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[Op-Ed] Anti-Business Fund

Posted September. 25, 2009 07:34,   


The Korea Confederation of Trade Unions announced Wednesday a campaign to boycott major newspapers, including The Dong-A Ilbo, Chosun Ilbo, and the JoongAng Ilbo. Confederation chairman Lim Sung-kyu said, “Those reading and believing articles of these dailies are no different from believing in devils. People who read these dailies are no different from those who follow devils.” Is this the confederation’s attempt to deceive the people or a line from a comedy show? In Korea, 60-70 percent of newspaper subscribers read the three dailies every day. So Lim’s statement implies that the confederation considers the majority of Koreans fools. The progressive Democratic Labor Party, which supports the confederation, has just five parliamentary seats. Does this mean people who voted for the other 295 lawmakers followed devils?

Many Koreans have seen what the confederation has done. It ordered trade unions to wage illegal strikes, like the one at Ssangyong Motor, and led aggressive demonstrations. It even attempted to cover up a rape of a teacher belonging to a teachers’ union by a high-ranking confederation member. This year, unions from around 20 companies such as KT, Ssangyong and Youngjin Pharm have bolted from the confederation, yet the umbrella labor group seems clueless over why the unions left. It is the acme of arrogance that the confederation, whose growth has been driven by participation by certain government employees’ unions, pressures dailies criticizing its faults and urging workers to support a “mature labor movement.” Is the confederation trying to deprive its members of the right to read dailies? This is no different from a dictatorial government suppressing the media.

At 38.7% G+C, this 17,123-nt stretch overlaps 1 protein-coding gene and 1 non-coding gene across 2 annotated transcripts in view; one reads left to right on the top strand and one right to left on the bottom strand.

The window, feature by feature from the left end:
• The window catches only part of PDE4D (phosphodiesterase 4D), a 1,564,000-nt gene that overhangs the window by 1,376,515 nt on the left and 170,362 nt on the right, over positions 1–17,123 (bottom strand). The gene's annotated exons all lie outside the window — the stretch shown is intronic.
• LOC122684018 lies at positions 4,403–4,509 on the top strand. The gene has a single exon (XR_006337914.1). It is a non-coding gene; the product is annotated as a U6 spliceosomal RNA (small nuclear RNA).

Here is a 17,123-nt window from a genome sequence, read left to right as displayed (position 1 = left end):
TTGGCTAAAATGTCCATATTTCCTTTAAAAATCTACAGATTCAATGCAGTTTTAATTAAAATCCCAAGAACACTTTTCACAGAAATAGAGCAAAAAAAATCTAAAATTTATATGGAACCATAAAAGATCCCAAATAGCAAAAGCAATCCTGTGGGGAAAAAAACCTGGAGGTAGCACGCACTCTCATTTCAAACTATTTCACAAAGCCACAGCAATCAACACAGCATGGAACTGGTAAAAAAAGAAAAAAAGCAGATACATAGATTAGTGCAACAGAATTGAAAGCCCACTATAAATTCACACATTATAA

The confederation has also threatened to boycott products manufactured by companies who advertise in the dailies. A boycott threatening companies who advertise is illegal. A court found guilty 24 people who threatened advertisers, saying, “It is not fair consumerism but an attempt to interfere with businesses by forcefully controlling the process of free decision making by companies.” Advertisers refused to yield to the threats of illegal boycott activists and gave their evidence in court. Advertisers have the liberty and right to place their ads in an efficient medium.

A so-called boycott fund has emerged as a measure to threaten advertisers. The confederation said it will participate in the Samsung Boycott Fund, financed by consumers who decline to buy products made by the Samsung Group, which does not advertise in the liberal dailies Kyunghyang Daily and Hankyoreh, but runs ads in the three major dailies. The fund is designed to threaten companies. Boycotting products manufactured by the conglomerate that provides the most and best jobs for Koreans is nothing short of threatening the jobs of Korean workers. How would the world consider a country in which such a weird union gains support?

Editorial Writer Park Yeong-kyun (parkyk@donga.com)